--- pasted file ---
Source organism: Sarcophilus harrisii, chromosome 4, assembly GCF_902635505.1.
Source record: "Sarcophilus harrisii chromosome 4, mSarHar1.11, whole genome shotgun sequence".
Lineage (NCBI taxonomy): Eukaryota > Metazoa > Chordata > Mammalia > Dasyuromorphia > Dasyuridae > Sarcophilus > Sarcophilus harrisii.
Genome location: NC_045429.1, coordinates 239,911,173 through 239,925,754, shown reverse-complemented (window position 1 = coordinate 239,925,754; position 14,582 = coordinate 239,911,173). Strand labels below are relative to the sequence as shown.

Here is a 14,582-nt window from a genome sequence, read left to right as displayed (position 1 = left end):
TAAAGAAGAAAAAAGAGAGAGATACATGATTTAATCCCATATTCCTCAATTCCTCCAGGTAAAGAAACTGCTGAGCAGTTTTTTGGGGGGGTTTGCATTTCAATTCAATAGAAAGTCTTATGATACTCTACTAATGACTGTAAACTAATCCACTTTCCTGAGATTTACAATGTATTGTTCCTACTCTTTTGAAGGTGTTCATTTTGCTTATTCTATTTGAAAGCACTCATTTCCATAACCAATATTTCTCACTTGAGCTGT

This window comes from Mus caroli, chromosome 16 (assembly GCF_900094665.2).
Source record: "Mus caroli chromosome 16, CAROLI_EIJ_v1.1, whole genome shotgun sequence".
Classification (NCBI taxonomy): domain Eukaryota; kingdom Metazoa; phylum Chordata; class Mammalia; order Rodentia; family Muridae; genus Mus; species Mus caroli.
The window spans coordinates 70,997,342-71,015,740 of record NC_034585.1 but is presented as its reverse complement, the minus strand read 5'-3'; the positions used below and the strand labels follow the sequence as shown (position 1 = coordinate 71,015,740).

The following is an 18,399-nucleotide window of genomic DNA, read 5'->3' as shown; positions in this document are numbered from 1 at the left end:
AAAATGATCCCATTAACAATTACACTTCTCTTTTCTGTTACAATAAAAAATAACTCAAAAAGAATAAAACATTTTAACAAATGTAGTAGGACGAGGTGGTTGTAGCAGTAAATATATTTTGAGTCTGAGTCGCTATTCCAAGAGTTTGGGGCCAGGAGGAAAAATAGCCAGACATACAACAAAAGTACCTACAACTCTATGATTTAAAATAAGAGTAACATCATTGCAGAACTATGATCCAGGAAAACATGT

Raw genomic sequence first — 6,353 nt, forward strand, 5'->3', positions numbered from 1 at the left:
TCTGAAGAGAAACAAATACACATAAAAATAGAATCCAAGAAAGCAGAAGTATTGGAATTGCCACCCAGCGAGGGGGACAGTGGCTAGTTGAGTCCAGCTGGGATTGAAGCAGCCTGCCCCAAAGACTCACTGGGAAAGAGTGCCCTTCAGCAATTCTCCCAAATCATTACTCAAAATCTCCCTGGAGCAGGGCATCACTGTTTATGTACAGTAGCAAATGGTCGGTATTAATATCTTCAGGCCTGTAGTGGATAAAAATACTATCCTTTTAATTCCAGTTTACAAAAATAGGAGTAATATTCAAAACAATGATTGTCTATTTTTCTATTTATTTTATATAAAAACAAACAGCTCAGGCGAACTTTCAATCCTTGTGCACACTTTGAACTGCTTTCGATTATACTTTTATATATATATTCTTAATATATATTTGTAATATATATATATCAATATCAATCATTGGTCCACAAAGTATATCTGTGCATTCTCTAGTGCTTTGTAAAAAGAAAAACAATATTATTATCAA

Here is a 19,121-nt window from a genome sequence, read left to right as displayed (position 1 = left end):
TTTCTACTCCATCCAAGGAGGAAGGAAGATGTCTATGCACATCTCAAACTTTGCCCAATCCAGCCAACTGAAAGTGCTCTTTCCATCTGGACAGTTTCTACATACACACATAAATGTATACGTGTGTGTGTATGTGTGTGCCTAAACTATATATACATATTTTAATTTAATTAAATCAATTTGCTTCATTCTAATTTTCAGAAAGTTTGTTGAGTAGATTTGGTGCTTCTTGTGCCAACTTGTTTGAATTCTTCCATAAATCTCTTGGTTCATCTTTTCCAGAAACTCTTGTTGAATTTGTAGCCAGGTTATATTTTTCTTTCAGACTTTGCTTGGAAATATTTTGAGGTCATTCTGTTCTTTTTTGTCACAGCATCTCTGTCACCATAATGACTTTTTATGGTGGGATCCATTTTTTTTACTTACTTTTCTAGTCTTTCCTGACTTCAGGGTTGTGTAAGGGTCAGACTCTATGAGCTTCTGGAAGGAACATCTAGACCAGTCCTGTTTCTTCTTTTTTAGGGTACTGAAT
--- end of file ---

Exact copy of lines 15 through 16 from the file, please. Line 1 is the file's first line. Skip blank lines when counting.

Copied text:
Here is a 19,121-nt window from a genome sequence, read left to right as displayed (position 1 = left end):
TTTCTACTCCATCCAAGGAGGAAGGAAGATGTCTATGCACATCTCAAACTTTGCCCAATCCAGCCAACTGAAAGTGCTCTTTCCATCTGGACAGTTTCTACATACACACATAAATGTATACGTGTGTGTGTATGTGTGTGCCTAAACTATATATACATATTTTAATTTAATTAAATCAATTTGCTTCATTCTAATTTTCAGAAAGTTTGTTGAGTAGATTTGGTGCTTCTTGTGCCAACTTGTTTGAATTCTTCCATAAATCTCTTGGTTCATCTTTTCCAGAAACTCTTGTTGAATTTGTAGCCAGGTTATATTTTTCTTTCAGACTTTGCTTGGAAATATTTTGAGGTCATTCTGTTCTTTTTTGTCACAGCATCTCTGTCACCATAATGACTTTTTATGGTGGGATCCATTTTTTTTACTTACTTTTCTAGTCTTTCCTGACTTCAGGGTTGTGTAAGGGTCAGACTCTATGAGCTTCTGGAAGGAACATCTAGACCAGTCCTGTTTCTTCTTTTTTAGGGTACTGAAT